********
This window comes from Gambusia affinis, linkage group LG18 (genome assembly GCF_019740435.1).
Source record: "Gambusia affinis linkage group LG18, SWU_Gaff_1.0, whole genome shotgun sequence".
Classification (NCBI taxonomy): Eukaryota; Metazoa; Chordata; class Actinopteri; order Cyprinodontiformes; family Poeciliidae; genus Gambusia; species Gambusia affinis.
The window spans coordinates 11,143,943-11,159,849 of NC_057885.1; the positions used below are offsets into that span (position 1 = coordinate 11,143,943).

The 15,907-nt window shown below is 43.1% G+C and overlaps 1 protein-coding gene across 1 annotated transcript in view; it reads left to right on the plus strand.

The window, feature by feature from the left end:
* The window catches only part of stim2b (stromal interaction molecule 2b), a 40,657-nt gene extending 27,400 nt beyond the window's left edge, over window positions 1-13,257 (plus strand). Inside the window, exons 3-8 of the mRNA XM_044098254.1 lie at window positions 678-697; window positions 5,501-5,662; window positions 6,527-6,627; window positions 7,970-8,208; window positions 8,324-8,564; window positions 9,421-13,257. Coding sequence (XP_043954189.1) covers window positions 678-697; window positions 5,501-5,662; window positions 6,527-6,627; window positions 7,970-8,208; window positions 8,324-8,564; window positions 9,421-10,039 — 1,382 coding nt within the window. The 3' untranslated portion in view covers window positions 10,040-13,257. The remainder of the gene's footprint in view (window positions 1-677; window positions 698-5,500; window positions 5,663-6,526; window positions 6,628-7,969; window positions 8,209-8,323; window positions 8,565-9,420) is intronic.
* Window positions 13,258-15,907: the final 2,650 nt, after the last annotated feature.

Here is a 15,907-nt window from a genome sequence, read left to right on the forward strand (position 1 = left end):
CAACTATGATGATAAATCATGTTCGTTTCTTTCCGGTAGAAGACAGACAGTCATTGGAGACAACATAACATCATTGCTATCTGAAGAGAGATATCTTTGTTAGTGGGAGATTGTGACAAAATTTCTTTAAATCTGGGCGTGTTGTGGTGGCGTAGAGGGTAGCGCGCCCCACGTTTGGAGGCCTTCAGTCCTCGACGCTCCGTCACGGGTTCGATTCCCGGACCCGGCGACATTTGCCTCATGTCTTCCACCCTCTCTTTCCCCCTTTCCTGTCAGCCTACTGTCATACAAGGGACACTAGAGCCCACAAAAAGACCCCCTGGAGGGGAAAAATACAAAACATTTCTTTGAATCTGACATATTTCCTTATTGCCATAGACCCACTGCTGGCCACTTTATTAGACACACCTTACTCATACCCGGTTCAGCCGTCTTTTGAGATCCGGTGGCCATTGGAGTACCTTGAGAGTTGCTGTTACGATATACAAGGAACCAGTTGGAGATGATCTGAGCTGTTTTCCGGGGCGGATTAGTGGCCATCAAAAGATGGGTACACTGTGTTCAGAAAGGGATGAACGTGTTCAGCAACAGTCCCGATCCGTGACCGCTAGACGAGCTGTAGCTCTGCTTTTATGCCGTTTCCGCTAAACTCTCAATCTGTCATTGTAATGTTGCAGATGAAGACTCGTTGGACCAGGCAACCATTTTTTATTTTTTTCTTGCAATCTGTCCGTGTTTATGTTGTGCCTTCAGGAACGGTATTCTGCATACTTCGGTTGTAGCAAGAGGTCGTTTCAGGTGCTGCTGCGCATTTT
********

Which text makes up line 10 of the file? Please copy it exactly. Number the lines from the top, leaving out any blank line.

CAACTATGATGATAAATCATGTTCGTTTCTTTCCGGTAGAAGACAGACAGTCATTGGAGACAACATAACATCATTGCTATCTGAAGAGAGATATCTTTGTTAGTGGGAGATTGTGACAAAATTTCTTTAAATCTGGGCGTGTTGTGGTGGCGTAGAGGGTAGCGCGCCCCACGTTTGGAGGCCTTCAGTCCTCGACGCTCCGTCACGGGTTCGATTCCCGGACCCGGCGACATTTGCCTCATGTCTTCCACCCTCTCTTTCCCCCTTTCCTGTCAGCCTACTGTCATACAAGGGACACTAGAGCCCACAAAAAGACCCCCTGGAGGGGAAAAATACAAAACATTTCTTTGAATCTGACATATTTCCTTATTGCCATAGACCCACTGCTGGCCACTTTATTAGACACACCTTACTCATACCCGGTTCAGCCGTCTTTTGAGATCCGGTGGCCATTGGAGTACCTTGAGAGTTGCTGTTACGATATACAAGGAACCAGTTGGAGATGATCTGAGCTGTTTTCCGGGGCGGATTAGTGGCCATCAAAAGATGGGTACACTGTGTTCAGAAAGGGATGAACGTGTTCAGCAACAGTCCCGATCCGTGACCGCTAGACGAGCTGTAGCTCTGCTTTTATGCCGTTTCCGCTAAACTCTCAATCTGTCATTGTAATGTTGCAGATGAAGACTCGTTGGACCAGGCAACCATTTTTTATTTTTTTCTTGCAATCTGTCCGTGTTTATGTTGTGCCTTCAGGAACGGTATTCTGCATACTTCGGTTGTAGCAAGAGGTCGTTTCAGGTGCTGCTGCGCATTTT